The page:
When the controller 87 judges that the contact-separate mechanism performs the operation for separating the intermediate transfer belt 17 from the photoconductive drums 11Y, 11M, 11C, and 11K (e.g., when YES is selected in step S2), the controller 87 judges that a start of the control for collecting the developer G will not damage the intermediate transfer belt 17, and thereby starts rotating the photoconductive drums 11Y, 11M, 11C, and 11K in step S3.

In step S4, the controller 87 starts collecting the developer G. For example, the controller 87 starts driving the development device 13 depicted in FIG. 2, and the shutter 88 depicted in FIG. 2 is opened to discharge the developer G from the outlet 13D depicted in FIG. 2.

Immediately after the controller 87 starts collecting the developer G, the controller 87 judges whether or not the development roller 13A depicted in FIG. 2 carries the developer G using a detector (e.g., the timer 85, the magnetic sensor 86, the torque detection sensor 84, or the optical sensor 40 depicted in FIG. 2) in step S5. When the controller 87 judges that the development roller 13A carries the developer G (e.g., when YES is selected in step S5), step S5 is repeated. Namely, the controller 87 continues driving the photoconductive drums 11Y, 11M, 11C, and 11K and the development device 13.

When the controller 87 judges that the development roller 13A does not carry the developer G (e.g., when NO is selected in step S5), the controller 87 stops rotating the photoconductive drums 11Y, 11M, 11C, and 11K in step S6.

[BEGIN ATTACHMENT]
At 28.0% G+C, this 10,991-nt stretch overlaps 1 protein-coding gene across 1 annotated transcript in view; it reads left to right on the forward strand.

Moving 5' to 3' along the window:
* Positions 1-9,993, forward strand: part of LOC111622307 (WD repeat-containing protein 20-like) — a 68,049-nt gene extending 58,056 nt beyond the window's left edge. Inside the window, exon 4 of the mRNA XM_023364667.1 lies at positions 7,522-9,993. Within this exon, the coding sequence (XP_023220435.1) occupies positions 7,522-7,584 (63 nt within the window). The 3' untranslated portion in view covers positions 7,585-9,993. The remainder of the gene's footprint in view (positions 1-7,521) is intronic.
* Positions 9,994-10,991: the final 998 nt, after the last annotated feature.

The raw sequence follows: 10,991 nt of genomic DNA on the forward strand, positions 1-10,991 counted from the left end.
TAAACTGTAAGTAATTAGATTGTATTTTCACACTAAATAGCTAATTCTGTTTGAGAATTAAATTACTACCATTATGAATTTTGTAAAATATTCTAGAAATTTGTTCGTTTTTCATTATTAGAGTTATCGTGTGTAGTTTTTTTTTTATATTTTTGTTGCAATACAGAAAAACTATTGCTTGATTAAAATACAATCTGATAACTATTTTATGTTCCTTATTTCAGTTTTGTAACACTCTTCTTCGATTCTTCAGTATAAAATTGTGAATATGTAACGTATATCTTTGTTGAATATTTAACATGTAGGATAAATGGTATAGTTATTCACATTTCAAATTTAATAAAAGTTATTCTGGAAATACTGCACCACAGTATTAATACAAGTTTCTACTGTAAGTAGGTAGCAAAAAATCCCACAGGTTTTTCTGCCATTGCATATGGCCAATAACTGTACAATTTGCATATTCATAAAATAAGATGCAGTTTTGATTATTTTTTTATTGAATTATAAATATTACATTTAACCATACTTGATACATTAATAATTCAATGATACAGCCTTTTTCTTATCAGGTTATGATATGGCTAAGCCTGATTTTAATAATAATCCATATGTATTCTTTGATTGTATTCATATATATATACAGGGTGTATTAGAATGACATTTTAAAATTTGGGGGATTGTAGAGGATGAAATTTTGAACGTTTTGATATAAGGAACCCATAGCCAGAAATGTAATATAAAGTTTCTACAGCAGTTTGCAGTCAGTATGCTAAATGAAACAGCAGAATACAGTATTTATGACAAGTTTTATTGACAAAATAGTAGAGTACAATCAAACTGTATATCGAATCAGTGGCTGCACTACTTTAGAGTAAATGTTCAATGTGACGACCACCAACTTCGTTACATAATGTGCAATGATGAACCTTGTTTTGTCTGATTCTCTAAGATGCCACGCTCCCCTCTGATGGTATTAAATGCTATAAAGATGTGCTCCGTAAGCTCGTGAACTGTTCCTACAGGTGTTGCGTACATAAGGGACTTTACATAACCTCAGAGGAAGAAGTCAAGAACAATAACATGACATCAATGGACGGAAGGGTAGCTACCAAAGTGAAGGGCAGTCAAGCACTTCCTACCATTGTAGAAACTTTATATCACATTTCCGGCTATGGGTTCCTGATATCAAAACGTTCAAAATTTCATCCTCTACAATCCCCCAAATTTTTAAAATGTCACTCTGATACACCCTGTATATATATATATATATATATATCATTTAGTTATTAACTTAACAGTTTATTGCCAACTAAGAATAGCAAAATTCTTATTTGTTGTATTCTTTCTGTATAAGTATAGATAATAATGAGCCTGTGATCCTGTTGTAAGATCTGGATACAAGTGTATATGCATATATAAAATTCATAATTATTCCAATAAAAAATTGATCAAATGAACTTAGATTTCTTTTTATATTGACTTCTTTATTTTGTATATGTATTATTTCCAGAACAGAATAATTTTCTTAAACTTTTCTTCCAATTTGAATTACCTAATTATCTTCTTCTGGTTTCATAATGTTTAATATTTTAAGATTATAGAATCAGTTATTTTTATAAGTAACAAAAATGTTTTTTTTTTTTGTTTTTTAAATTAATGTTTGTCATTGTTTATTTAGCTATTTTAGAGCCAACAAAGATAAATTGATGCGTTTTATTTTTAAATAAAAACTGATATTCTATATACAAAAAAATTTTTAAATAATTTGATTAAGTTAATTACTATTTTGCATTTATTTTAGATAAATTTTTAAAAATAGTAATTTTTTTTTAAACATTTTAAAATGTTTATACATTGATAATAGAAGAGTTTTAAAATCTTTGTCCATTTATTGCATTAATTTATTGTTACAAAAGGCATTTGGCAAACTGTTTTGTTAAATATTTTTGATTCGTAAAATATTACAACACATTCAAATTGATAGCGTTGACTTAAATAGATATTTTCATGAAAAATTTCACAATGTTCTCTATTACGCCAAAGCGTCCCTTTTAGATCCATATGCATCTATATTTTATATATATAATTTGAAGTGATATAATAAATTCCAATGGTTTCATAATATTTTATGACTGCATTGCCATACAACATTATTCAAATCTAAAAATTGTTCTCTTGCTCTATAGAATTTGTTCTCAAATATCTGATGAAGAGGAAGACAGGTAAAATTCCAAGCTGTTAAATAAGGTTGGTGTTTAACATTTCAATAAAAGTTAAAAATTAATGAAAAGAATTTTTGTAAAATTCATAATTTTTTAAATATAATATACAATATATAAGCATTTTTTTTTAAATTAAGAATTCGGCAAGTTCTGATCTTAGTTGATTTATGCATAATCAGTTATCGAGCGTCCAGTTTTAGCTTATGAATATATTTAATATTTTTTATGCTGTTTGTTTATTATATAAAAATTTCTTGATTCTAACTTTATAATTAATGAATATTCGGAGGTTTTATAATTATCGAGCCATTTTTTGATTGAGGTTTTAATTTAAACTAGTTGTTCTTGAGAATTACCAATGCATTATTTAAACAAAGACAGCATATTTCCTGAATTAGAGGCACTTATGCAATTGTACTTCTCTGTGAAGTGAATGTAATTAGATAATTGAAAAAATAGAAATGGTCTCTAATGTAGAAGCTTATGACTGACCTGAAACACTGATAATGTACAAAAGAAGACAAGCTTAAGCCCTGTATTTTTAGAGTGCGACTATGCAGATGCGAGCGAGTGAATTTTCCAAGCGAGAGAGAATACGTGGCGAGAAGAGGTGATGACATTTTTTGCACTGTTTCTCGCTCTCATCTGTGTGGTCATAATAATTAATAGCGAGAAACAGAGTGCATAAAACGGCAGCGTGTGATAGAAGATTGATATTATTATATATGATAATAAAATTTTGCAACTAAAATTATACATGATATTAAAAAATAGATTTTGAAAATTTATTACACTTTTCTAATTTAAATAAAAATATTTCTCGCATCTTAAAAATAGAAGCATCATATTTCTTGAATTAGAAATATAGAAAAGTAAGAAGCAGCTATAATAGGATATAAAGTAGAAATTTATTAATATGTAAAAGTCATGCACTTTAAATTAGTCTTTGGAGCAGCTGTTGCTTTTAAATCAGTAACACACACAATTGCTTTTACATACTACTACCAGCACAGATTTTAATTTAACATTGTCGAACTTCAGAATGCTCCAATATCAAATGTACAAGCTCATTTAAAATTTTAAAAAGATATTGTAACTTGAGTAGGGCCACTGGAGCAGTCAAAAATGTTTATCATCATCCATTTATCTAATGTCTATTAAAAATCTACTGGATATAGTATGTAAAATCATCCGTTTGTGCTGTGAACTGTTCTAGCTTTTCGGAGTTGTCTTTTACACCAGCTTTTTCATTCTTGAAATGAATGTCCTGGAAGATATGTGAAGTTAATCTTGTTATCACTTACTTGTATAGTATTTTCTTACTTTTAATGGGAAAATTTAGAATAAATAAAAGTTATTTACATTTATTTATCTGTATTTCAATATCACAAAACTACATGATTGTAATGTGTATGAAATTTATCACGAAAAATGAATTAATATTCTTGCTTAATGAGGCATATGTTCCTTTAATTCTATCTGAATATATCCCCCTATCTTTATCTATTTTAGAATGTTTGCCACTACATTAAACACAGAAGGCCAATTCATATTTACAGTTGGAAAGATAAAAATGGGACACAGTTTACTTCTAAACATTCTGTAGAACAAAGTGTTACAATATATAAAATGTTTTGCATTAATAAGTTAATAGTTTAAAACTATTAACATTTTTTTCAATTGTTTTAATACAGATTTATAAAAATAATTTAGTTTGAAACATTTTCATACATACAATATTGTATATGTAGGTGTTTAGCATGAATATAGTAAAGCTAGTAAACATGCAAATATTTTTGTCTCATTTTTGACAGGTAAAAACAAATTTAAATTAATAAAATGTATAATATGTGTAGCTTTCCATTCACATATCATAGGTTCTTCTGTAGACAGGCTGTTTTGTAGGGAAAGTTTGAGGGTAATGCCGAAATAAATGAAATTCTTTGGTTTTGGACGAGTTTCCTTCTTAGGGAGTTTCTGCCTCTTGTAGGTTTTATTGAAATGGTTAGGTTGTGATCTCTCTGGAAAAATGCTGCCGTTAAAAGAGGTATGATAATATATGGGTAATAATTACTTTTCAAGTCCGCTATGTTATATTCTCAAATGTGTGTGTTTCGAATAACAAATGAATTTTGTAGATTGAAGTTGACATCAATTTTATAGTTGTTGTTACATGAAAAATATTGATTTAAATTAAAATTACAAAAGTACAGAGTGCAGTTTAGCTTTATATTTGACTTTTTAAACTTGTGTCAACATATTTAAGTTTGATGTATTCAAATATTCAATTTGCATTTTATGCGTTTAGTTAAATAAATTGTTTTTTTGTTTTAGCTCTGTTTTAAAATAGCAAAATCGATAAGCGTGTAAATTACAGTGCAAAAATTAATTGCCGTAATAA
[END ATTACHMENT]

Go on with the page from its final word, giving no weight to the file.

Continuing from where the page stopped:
In step S7, the controller 87 stops driving the development device 13 when a predetermined time period elapses. In step S8, the controller 87 finishes collecting the developer G by closing the outlet 13D with the shutter 88. In step S9, the controller 87 finishes the developer collection mode.

As illustrated in FIG. 2, according to the above-described exemplary embodiments, in order to collect the developer G from the development device 13, the controller 87 starts driving the photoconductive drum 11 serving as an image carrier. Thereafter, the controller 87 starts driving the development device 13 and starts collecting the developer G. When the controller 87 judges that the development roller 13A, serving as a developer carrier, does not carry the developer G, the controller 87 stops driving the photoconductive drum 11. Thus, the developer G can be automatically collected from the development device 13 with the relatively simple structure and operations without damaging the photoconductive drum 11 and curling the cleaning blade 15A, for example.

According to the above-described exemplary embodiments, the development device 13 includes three conveyance screws, which are the first conveyance screw 13B1, the second conveyance screw 13B2, and the third conveyance screw 13B3. Alternatively, the above-described exemplary embodiments may be applied to a development device including two conveyance screws or four or more conveyance screws.

According to the above-described exemplary embodiments, the third conveyance screw 13B3 extends in a horizontal direction. Alternatively, the third conveyance screw 13B3 may extend in a direction oblique to the horizontal direction.

According to the above-described exemplary embodiments, the development device 13 is a unit detachably attached to the image forming apparatus 1. Alternatively, the above-described exemplary embodiments may be applied to an image forming apparatus including a process cartridge including the development device 13. The process cartridge may be a unit detachably attached to the image forming apparatus 1, and the photoconductive drum 11 and at least one of the charger 12, the development device 13, and the cleaner 15 are integrated into the unit.